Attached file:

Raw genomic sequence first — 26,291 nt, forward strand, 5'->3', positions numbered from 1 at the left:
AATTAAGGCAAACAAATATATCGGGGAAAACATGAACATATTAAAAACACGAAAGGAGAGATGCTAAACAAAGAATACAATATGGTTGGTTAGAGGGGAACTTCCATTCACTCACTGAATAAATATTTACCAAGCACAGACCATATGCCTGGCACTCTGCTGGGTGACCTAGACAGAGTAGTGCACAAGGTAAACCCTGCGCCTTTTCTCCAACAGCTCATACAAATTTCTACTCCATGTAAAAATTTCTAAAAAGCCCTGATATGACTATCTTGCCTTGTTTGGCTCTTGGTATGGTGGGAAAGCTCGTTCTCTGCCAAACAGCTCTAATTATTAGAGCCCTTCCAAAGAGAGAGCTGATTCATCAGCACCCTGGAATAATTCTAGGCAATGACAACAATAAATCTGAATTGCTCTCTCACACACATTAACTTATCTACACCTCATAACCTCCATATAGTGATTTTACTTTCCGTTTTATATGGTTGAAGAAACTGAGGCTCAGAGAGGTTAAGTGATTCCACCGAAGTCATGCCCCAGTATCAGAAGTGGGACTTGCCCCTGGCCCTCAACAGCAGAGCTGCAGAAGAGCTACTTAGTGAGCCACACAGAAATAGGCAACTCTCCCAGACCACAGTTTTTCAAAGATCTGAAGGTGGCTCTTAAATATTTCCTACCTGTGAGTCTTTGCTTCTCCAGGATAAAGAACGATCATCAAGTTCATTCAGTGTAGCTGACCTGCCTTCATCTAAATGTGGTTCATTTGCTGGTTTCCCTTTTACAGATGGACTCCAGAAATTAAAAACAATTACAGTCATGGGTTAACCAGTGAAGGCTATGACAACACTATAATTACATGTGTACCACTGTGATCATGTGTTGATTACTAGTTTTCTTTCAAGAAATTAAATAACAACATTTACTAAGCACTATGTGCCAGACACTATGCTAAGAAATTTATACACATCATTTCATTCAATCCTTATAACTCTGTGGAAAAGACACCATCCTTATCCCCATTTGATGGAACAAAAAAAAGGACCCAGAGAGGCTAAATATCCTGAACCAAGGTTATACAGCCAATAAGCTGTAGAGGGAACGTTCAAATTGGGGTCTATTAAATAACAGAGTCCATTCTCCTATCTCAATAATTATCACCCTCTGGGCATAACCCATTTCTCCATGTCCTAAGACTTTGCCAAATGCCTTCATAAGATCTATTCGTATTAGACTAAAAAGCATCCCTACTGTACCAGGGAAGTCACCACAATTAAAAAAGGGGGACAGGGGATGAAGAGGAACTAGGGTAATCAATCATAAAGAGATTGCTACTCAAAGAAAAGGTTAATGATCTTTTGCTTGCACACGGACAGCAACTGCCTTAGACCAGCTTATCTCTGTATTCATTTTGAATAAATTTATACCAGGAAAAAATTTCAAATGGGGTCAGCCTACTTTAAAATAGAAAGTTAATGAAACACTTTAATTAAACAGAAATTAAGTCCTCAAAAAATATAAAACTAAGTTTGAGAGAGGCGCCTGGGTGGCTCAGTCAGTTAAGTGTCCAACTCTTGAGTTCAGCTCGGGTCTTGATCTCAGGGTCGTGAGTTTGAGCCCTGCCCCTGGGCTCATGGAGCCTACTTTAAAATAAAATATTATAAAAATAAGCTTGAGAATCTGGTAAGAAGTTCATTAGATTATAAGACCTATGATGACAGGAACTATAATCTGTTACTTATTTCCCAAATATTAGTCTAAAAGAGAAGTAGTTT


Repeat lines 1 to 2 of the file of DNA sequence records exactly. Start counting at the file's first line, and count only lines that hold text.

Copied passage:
Raw genomic sequence first — 26,291 nt, forward strand, 5'->3', positions numbered from 1 at the left:
AATTAAGGCAAACAAATATATCGGGGAAAACATGAACATATTAAAAACACGAAAGGAGAGATGCTAAACAAAGAATACAATATGGTTGGTTAGAGGGGAACTTCCATTCACTCACTGAATAAATATTTACCAAGCACAGACCATATGCCTGGCACTCTGCTGGGTGACCTAGACAGAGTAGTGCACAAGGTAAACCCTGCGCCTTTTCTCCAACAGCTCATACAAATTTCTACTCCATGTAAAAATTTCTAAAAAGCCCTGATATGACTATCTTGCCTTGTTTGGCTCTTGGTATGGTGGGAAAGCTCGTTCTCTGCCAAACAGCTCTAATTATTAGAGCCCTTCCAAAGAGAGAGCTGATTCATCAGCACCCTGGAATAATTCTAGGCAATGACAACAATAAATCTGAATTGCTCTCTCACACACATTAACTTATCTACACCTCATAACCTCCATATAGTGATTTTACTTTCCGTTTTATATGGTTGAAGAAACTGAGGCTCAGAGAGGTTAAGTGATTCCACCGAAGTCATGCCCCAGTATCAGAAGTGGGACTTGCCCCTGGCCCTCAACAGCAGAGCTGCAGAAGAGCTACTTAGTGAGCCACACAGAAATAGGCAACTCTCCCAGACCACAGTTTTTCAAAGATCTGAAGGTGGCTCTTAAATATTTCCTACCTGTGAGTCTTTGCTTCTCCAGGATAAAGAACGATCATCAAGTTCATTCAGTGTAGCTGACCTGCCTTCATCTAAATGTGGTTCATTTGCTGGTTTCCCTTTTACAGATGGACTCCAGAAATTAAAAACAATTACAGTCATGGGTTAACCAGTGAAGGCTATGACAACACTATAATTACATGTGTACCACTGTGATCATGTGTTGATTACTAGTTTTCTTTCAAGAAATTAAATAACAACATTTACTAAGCACTATGTGCCAGACACTATGCTAAGAAATTTATACACATCATTTCATTCAATCCTTATAACTCTGTGGAAAAGACACCATCCTTATCCCCATTTGATGGAACAAAAAAAAGGACCCAGAGAGGCTAAATATCCTGAACCAAGGTTATACAGCCAATAAGCTGTAGAGGGAACGTTCAAATTGGGGTCTATTAAATAACAGAGTCCATTCTCCTATCTCAATAATTATCACCCTCTGGGCATAACCCATTTCTCCATGTCCTAAGACTTTGCCAAATGCCTTCATAAGATCTATTCGTATTAGACTAAAAAGCATCCCTACTGTACCAGGGAAGTCACCACAATTAAAAAAGGGGGACAGGGGATGAAGAGGAACTAGGGTAATCAATCATAAAGAGATTGCTACTCAAAGAAAAGGTTAATGATCTTTTGCTTGCACACGGACAGCAACTGCCTTAGACCAGCTTATCTCTGTATTCATTTTGAATAAATTTATACCAGGAAAAAATTTCAAATGGGGTCAGCCTACTTTAAAATAGAAAGTTAATGAAACACTTTAATTAAACAGAAATTAAGTCCTCAAAAAATATAAAACTAAGTTTGAGAGAGGCGCCTGGGTGGCTCAGTCAGTTAAGTGTCCAACTCTTGAGTTCAGCTCGGGTCTTGATCTCAGGGTCGTGAGTTTGAGCCCTGCCCCTGGGCTCATGGAGCCTACTTTAAAATAAAATATTATAAAAATAAGCTTGAGAATCTGGTAAGAAGTTCATTAGATTATAAGACCTATGATGACAGGAACTATAATCTGTTACTTATTTCCCAAATATTAGTCTAAAAGAGAAGTAGTTT